The whole idea of a “Job Market” is fictitious since for any market to exist we must be able to be able to bargain with the employer. The lowest bargaining position used to be that you either accept the job under those conditions or not. With no minimum wage, the decrease in workers’ solidarity in many and the introduction of JSA working class people will have no position to which to bargain from.
Nearly half the welfare expenditure is spent on elderly people. The state finds them hard to attack since there is a feeling that you should be cared for when you are “too old to work”. There is much talk about the problems of the increasing number of people on pensions supported by fewer and fewer people working. There have been pressure to get more people to take out private pension schemes and we are now being told that we will not be able to rely on the state to provide for us when we reach retirement age. Affording a personal pension in many low paid jobs or while claiming is impossible so it will mean that many people who have worked in low paid jobs will not get a sufficient pension. It has been suggested that the state will help. Things suggested have included abolition of tax relief on short term saving schemes, increasing the inheritance tax threshold and changes in capital gains tax to leave more assets with families. This makes it clear what class of people they are intended to help. We are going to have to put our future survival into the hands of insurance sales people, those trusted people in the City and the up and downs of the world market.
With the move towards private provision for unemployment, sickness and old age, pensioners can now be attacked as people who did not make their own provision for when they were older.
Incapacity Benefit came into effect in April 1995. It is an attempt to get as many people as possible off benefit for being sick and force them to seek work. The state hopes to get 250,000 of the 2 million claiming this benefit. The main change is that claimants will be examined by benefit agency doctors to work out if they are fit for work. There have already been cases where the agency doctor finds the claimant unfit for work but the benefit agency doctor found them fit for work. The doctors appointed are not experts in all fields of medicine and are therefore unable to say whether someone is fit for work or not. Since its introduction approximately 6000 people have already lost their right to this benefit.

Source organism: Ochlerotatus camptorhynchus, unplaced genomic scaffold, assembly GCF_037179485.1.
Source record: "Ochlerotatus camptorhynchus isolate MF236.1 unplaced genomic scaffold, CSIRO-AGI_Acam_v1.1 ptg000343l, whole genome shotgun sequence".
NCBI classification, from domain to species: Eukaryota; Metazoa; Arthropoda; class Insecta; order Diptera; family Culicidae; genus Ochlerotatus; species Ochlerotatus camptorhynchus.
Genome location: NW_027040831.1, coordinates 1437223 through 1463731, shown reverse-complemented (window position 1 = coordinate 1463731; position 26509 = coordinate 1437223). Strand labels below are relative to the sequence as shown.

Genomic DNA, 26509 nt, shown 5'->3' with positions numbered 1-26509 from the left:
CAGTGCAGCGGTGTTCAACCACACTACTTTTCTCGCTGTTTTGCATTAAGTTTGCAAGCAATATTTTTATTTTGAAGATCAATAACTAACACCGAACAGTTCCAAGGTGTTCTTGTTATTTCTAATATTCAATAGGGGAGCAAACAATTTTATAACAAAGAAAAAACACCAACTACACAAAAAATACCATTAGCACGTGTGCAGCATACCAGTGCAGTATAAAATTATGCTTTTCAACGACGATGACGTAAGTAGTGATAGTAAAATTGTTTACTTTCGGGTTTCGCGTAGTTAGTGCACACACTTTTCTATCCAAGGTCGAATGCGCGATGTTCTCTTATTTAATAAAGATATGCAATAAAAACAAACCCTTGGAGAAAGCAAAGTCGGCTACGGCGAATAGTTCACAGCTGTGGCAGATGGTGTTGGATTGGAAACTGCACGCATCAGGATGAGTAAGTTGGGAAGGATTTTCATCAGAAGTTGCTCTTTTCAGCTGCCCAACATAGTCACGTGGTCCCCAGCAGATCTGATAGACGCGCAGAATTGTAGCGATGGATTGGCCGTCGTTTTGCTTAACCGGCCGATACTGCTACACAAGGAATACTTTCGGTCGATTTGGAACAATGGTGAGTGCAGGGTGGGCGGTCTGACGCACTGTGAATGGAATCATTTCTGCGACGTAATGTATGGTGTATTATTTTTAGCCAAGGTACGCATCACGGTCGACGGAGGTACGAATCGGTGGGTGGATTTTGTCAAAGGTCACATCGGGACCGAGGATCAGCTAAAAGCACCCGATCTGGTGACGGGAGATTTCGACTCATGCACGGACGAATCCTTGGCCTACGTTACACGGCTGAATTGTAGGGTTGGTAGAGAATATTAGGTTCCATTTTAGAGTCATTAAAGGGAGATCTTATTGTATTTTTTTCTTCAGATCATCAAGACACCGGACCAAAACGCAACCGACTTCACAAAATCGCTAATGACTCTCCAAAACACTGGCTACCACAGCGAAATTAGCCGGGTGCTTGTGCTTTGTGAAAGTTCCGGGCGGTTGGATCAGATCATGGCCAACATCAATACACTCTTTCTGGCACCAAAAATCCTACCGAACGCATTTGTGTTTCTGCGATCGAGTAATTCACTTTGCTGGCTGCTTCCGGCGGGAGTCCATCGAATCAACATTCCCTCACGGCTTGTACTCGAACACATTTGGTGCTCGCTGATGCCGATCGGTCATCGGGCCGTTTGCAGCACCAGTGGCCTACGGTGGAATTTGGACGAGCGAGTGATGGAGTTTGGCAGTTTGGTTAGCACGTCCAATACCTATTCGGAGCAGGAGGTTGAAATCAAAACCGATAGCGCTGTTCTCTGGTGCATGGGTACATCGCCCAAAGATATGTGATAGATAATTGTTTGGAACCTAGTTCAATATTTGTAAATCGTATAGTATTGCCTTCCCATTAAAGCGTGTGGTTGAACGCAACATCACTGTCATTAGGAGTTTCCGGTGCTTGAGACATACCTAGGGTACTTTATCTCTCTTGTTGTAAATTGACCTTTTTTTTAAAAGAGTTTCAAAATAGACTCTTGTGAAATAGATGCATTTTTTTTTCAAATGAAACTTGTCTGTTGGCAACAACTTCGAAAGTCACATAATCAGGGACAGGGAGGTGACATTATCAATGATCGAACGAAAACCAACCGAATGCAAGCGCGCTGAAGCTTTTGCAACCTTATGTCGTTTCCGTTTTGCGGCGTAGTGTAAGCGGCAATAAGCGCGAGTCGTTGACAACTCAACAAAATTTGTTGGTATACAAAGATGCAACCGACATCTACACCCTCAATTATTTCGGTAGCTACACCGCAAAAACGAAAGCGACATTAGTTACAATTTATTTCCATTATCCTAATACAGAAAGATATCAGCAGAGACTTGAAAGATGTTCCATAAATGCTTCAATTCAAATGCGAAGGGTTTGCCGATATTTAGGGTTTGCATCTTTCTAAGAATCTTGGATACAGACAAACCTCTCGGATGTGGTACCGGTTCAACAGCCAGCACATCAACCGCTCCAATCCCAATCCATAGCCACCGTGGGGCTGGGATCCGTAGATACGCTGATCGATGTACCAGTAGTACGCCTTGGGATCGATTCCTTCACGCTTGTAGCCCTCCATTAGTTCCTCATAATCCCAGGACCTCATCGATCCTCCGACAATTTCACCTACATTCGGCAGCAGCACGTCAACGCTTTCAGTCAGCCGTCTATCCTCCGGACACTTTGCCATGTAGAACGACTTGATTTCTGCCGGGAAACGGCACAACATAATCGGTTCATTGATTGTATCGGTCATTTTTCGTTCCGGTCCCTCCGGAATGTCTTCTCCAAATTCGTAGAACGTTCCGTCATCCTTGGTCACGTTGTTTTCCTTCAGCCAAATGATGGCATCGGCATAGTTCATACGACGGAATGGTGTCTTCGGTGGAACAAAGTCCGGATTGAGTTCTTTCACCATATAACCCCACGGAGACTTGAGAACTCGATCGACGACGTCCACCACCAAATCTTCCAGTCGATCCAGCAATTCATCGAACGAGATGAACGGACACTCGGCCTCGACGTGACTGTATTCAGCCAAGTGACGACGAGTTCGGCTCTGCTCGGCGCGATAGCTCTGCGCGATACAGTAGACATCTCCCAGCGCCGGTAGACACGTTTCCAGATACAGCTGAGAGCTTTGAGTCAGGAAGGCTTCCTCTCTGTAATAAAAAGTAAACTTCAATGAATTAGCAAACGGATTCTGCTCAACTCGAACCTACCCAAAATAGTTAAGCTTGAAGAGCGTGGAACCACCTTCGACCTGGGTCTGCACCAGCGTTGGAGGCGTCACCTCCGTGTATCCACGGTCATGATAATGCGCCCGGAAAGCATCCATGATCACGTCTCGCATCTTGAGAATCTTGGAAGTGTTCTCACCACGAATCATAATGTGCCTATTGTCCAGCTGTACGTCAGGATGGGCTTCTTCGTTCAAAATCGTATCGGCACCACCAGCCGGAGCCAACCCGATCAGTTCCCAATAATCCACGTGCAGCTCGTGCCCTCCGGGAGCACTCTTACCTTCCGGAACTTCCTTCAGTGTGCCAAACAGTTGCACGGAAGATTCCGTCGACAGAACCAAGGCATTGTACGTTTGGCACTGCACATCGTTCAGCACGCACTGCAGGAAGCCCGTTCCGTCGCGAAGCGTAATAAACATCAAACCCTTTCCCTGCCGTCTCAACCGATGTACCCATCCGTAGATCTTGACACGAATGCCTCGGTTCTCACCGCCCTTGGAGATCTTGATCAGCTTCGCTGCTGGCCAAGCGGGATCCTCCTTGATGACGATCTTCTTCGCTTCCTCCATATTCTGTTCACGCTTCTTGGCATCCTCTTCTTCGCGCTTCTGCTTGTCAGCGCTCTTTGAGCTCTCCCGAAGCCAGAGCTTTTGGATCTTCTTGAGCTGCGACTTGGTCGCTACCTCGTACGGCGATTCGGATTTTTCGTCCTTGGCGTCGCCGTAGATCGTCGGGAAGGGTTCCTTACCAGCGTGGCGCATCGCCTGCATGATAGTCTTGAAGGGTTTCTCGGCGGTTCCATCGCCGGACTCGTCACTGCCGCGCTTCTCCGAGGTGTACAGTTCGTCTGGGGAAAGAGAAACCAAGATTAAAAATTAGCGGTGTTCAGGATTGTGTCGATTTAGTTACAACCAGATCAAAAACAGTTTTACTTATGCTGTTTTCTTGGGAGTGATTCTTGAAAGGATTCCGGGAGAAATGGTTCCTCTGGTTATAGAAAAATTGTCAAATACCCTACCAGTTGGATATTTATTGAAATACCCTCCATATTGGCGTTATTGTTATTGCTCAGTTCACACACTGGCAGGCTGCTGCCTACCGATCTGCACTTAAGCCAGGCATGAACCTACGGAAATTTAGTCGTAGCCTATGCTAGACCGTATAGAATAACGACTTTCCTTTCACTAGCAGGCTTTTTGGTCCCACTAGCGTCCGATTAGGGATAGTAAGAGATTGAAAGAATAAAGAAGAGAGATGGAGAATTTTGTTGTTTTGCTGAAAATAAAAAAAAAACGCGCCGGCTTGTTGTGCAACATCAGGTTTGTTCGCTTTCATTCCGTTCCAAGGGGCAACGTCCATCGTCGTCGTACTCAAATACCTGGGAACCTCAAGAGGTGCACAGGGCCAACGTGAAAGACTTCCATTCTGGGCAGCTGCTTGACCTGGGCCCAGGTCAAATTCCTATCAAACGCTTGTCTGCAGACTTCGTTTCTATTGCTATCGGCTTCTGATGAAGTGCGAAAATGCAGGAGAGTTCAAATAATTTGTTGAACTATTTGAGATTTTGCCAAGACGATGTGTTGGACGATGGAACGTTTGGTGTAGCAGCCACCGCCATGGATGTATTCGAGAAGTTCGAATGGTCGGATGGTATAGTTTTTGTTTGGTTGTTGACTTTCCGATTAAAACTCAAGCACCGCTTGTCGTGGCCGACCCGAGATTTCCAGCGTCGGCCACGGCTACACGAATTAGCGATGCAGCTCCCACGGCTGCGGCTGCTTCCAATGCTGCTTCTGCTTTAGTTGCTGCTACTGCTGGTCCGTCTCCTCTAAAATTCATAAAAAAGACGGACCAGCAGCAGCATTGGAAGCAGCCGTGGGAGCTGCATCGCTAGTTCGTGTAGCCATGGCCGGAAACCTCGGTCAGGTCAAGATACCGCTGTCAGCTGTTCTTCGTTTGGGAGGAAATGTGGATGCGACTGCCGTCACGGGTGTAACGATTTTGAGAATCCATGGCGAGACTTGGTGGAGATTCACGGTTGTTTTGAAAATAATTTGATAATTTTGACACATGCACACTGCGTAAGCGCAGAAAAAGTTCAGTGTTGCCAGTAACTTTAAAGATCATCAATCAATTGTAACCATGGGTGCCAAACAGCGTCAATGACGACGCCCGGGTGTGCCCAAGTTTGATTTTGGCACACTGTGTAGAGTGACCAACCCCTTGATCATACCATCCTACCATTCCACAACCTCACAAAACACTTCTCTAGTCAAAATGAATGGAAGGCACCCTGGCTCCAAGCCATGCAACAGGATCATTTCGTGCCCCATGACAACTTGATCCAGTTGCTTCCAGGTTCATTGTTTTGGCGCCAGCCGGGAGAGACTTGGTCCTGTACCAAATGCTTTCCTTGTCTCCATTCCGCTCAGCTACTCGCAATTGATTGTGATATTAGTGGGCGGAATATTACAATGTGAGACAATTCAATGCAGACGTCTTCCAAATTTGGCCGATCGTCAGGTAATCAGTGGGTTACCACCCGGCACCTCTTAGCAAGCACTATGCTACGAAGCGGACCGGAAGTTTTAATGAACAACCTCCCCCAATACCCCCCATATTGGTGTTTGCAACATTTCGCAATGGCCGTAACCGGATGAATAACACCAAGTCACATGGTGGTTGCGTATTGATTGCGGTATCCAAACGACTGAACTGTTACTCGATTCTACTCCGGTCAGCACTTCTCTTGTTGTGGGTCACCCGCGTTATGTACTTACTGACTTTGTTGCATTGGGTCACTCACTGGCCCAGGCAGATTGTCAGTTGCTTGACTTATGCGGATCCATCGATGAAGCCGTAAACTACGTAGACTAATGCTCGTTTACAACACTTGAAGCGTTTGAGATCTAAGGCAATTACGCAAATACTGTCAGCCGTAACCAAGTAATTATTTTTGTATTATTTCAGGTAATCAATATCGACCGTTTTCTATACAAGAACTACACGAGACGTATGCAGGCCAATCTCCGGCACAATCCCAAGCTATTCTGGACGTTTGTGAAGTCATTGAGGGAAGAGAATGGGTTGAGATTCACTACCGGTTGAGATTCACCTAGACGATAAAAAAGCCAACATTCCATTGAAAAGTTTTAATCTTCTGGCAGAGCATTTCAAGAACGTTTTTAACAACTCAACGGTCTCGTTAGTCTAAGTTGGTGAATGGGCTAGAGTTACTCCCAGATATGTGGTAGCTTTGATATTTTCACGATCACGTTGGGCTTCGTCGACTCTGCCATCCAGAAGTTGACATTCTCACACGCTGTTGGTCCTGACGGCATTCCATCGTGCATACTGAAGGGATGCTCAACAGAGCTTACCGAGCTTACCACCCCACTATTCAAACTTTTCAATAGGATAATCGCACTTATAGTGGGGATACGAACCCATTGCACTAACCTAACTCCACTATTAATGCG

An “All Works Test” is used to work out if someone is capable of doing any work at all. The questions are designed to get people disqualified from benefit each question is scored on a point system. Before filling in these forms seek advice.
You can also lose benefit if you are:
Incapable of working due to your own “misconduct”.
If you do not accept medical treatment that could improve your condition. This will be medical treatment that they believe will improve your condition. This takes away the choice as to what medical treatment you receive.
If you behave in a way calculated to slow down you recovery.
If you are absent from home without leaving word where you can be found without having good cause.
There is no account taken of the difficulty many people have with access or the discrimination shown by employers to people have had a history of illness and the disabled.
The state is also increasing the pressure on claimants to go on training courses. With the JSA you can be forced to go on training courses to improve your chances of getting a job. This is at a time when even senior government officials have called the new DEE training program “ludicrous and offensive” and “having seriously failed to meet commitment to unemployed people”. They even described the new procedures for the disabled as discriminatory, clumsy, error prone and offensive. The training schemes are not designed to give claimants the skills they want but that needed by the bosses so that the claimant can be pushed into a job.
We have no interest in trying to save the capitalist system from its own problems. We have no plans to make the welfare system work. We know that the capitalist system fundamentally flawed and will never give us the life we want.
This does not mean that we do not oppose the attacks on the welfare system. They will mean more hardship for those claiming benefits and worse conditions for people in low paid jobs. The only way that the working class can get anything from the ruling class is when we act in solidarity to fight the day to day oppression of capitalism. The welfare system was only provided by the ruling class to stem the flow of revolt. When we can show our strength they will make concessions.
The opposition to the JSA and Incapacity Benefit has already started. Non-cooperation by staff in the benefit agencies and employment service has lead to pilot trials being scrapped. Setting up of Claimants Unions and groups actively opposed to the introduction of JSA and other welfare cuts is happening throughout the country and should be encouraged.